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    Recognizing How Secondhand Smoke Endangers Children

    Last updated 3 months ago

    If you are a smoker, you might think that the danger of smoking is only to yourself. However, secondhand smoke can pose just as many health risks to those around you—especially the youngest members of your family. Children are more susceptible to immediate respiratory problems associated with cigarette smoking such as asthma and chronic upper respiratory infections. Tooth decay, pneumonia, and ear infections may also be the result of secondhand smoke exposure. Even before babies are born they may be at risk for health problems from secondhand smoke, so it is best for parents and close family members to quit smoking as soon as possible. You might also avoid bringing children to areas where smoking is allowed, since others may smoke around your kids without considering the danger. Statistically, children of smokers miss more school days and have a higher risk of long-term health complications than children of parents who do not smoke.

    To quit smoking for good and improve the health of the kids in your life, consider participating in the Great American Smokeout this November. You can find resources that will help you make quitting a lasting effort by visiting Sunrise Children’s Hospital or calling us at (702) 731-5437.

    How to Cut Sodium from Your Child's Diet

    Last updated 3 months ago

    Sodium is hiding in a number of different foods, and it can be harmful if it is consumed in large quantities. Children who eat too much sodium are at risk for higher blood pressure later in life, and they may already have elevated blood pressure during adolescence.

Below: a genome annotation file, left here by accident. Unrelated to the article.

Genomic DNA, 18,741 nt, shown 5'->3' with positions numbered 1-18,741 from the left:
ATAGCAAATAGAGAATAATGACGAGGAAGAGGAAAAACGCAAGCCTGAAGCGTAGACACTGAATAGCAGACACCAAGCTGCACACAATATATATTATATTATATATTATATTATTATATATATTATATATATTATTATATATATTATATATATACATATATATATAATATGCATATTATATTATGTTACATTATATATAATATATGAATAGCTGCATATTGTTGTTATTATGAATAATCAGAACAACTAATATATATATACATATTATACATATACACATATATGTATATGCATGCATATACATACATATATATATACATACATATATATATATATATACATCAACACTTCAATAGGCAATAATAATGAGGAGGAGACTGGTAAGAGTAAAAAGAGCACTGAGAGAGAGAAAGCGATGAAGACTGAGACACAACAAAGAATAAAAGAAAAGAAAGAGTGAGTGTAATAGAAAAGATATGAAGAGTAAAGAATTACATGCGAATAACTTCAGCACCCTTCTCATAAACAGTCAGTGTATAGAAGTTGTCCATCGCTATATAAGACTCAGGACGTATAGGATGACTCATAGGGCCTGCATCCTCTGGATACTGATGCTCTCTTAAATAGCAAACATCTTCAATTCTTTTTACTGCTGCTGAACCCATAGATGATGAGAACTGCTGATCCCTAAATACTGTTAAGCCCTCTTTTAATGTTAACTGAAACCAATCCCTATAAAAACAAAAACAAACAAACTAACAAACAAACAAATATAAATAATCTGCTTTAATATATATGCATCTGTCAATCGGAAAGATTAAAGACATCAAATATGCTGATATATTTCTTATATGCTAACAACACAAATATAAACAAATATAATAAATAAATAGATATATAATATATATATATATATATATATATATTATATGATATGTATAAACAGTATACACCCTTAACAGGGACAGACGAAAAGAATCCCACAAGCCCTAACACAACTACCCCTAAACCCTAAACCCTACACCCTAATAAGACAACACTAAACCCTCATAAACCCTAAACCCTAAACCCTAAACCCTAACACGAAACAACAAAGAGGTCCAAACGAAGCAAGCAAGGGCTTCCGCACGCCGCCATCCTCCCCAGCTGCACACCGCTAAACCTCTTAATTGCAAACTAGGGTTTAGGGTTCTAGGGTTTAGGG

This video offers some helpful tips on identifying high-sodium foods and cooking with lower amounts of salt. Using herbs and citrus fruit can flavor foods without the added salt, but there is no way to control the salt quantity in prepackaged foods, which are typically very high in salt.

    If you are looking for ways to improve your child’s health, Sunrise Children’s Hospital offers several classes for the community and provides health tips through our Consult-A-Nurse healthcare referral line. You can reach us at (702) 731-5437 to speak with a registered nurse 24/7. 

    Tips for Preparing for Cold and Flu Season

    Last updated 3 months ago

    Every year, cold and flu season causes children to miss school and in some cases require care in the emergency room as these two common viruses spread rapidly among kids and adults. The first line of defense is the annual flu shot, but it is still possible for kids to get sick even if they have been immunized.

    To get your home ready for cold and flu season, you might stock up on some essential supplies like tissues, canned soups, and child-safe cold medicine. Hand sanitizer, disinfecting wipes, and extra antibacterial soap can also be helpful both in and out of the home. You might donate these supplies to your child’s classroom in addition to purchasing them for the house, since germs spread quickly in schools.

    If your child does get sick, you can find the most reliable care at Sunrise Children’s Hospital in Las Vegas. We provide care at all levels for patients under the age of 18 with a child-friendly ER that maintains some of the lowest wait times in the region. You can learn more about our services by calling us at (702) 731-5437 to reach our Consult-A-Nurse healthcare referral line. 

    What Will It Take to End Childhood Obesity?

    Last updated 3 months ago

    Childhood obesity is a complex problem that does not have one simple solution, because there is no single cause contributing to the rising rate of obesity seen among America’s youth. Still, this is a problem that is worth solving, as obesity costs millions of dollars in healthcare costs each year due to conditions such as type 2 diabetes and high blood pressure. These issues were once very rare among children but have now become frequently diagnosed problems in an overall heavier youth population. Plus, obesity in children tends to have mental consequences as well with low self-esteem and higher rates of depression in kids and teens. This article will take a look at some of the possible ways that childhood obesity can be controlled to promote better health for future generations.